Fecundity is Dawkins' second key feature of successful memes. Fecundity refers to the rate at which an idea or a trend is copied and spread. That is, the more quickly a meme spreads, the higher the possibility it will capture wider imaginations and sustained attention, and will be replicated, reproduced and distributed in the process (Knobel 2006, 412). A recent example of how the rapid spread of a meme can have on cultural trends in the world, is provided by the fan responses to Chicago Bulls bench warmer Brian Scalabrine. Fan-recorded videos of Scalabrine during Bulls games are posted throughout YouTube, in which the crowds unanimously cheer for him by chanting his name or the slogan "MVP". These positive crowd responses draw heavily on the host of Brian Scalabrine related memes that has flooded sports meme and basketball fan communities throughout the internet. The memes sarcastically praise his basketball skills and portray him as a marquee talent. The memes spread like wildfire throughout basketball fan networks, where it was copied, refined, combined and transmitted across the various meme communities on the internet. The sarcastic tone of the memes created humour, which in turn, created buzz for the theme, which ultimately lead to the success of the meme as it became "trendy" for online basketball fans to make Brian Scalabrine memes. The success of the meme has translated into the mainstream with fans offering him support that has traditionally been reserved for the superstars of the game. The other significant impact of the meme is that, those who are less familiar with basketball may possibly mistake Scalabrine to actually be one of the sport's major superstars. The exposure of Scalabrine through the fecundity of the meme effectively transformed his image to a career fringe player, to a cult hero.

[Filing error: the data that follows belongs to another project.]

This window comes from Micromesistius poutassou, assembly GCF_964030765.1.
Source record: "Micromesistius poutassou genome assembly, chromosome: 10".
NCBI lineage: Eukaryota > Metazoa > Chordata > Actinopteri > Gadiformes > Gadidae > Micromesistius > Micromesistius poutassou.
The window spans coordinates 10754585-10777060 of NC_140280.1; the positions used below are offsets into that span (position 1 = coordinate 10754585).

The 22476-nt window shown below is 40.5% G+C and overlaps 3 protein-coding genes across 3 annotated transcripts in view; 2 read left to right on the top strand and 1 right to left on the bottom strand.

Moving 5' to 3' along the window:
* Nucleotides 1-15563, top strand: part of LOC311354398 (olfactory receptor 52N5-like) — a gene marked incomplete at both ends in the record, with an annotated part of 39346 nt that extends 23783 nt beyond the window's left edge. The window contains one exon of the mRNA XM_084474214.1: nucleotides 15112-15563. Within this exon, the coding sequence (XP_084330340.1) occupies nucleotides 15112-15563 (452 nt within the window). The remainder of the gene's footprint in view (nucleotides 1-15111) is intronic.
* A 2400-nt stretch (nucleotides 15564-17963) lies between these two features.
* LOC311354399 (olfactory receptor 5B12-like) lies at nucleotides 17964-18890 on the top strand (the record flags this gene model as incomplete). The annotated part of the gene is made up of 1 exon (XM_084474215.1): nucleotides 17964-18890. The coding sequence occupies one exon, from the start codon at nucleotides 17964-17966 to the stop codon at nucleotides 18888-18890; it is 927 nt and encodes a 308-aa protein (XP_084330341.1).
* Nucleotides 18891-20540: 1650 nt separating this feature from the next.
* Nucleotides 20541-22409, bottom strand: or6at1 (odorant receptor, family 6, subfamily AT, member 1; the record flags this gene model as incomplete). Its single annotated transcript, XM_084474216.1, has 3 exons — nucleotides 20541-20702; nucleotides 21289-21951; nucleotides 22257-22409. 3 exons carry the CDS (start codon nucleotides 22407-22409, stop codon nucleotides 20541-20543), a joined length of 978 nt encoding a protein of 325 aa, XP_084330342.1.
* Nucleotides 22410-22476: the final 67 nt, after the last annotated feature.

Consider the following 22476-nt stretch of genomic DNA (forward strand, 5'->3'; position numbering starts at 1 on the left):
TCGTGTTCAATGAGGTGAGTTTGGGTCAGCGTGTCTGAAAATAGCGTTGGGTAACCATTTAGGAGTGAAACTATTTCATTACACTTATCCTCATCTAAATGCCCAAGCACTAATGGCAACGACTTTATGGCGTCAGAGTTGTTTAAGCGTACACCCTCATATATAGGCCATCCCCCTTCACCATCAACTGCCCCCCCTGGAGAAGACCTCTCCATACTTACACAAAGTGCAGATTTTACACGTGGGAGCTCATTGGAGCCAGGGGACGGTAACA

Richard Brodie (1996) adds an important dimension to the analysis of memes. He argues that memes tend to influence minds more quickly when they are transmitted by "trustworthy others" (Brodie 1996, 152). The "trustworthy others" Brodie (1996, 152) refers to can include "people I would like to be like" or "people like me". So using the Scalabrine memes as an example, fans exposed to the memes were mostly already interested in basketball and memes, and because it became "cool" to create Scalabrine memes, many individuals wanted to follow the trend as well. Thus, affinity spaces and ideal conditions clearly play a role in the fecundity of a successful meme.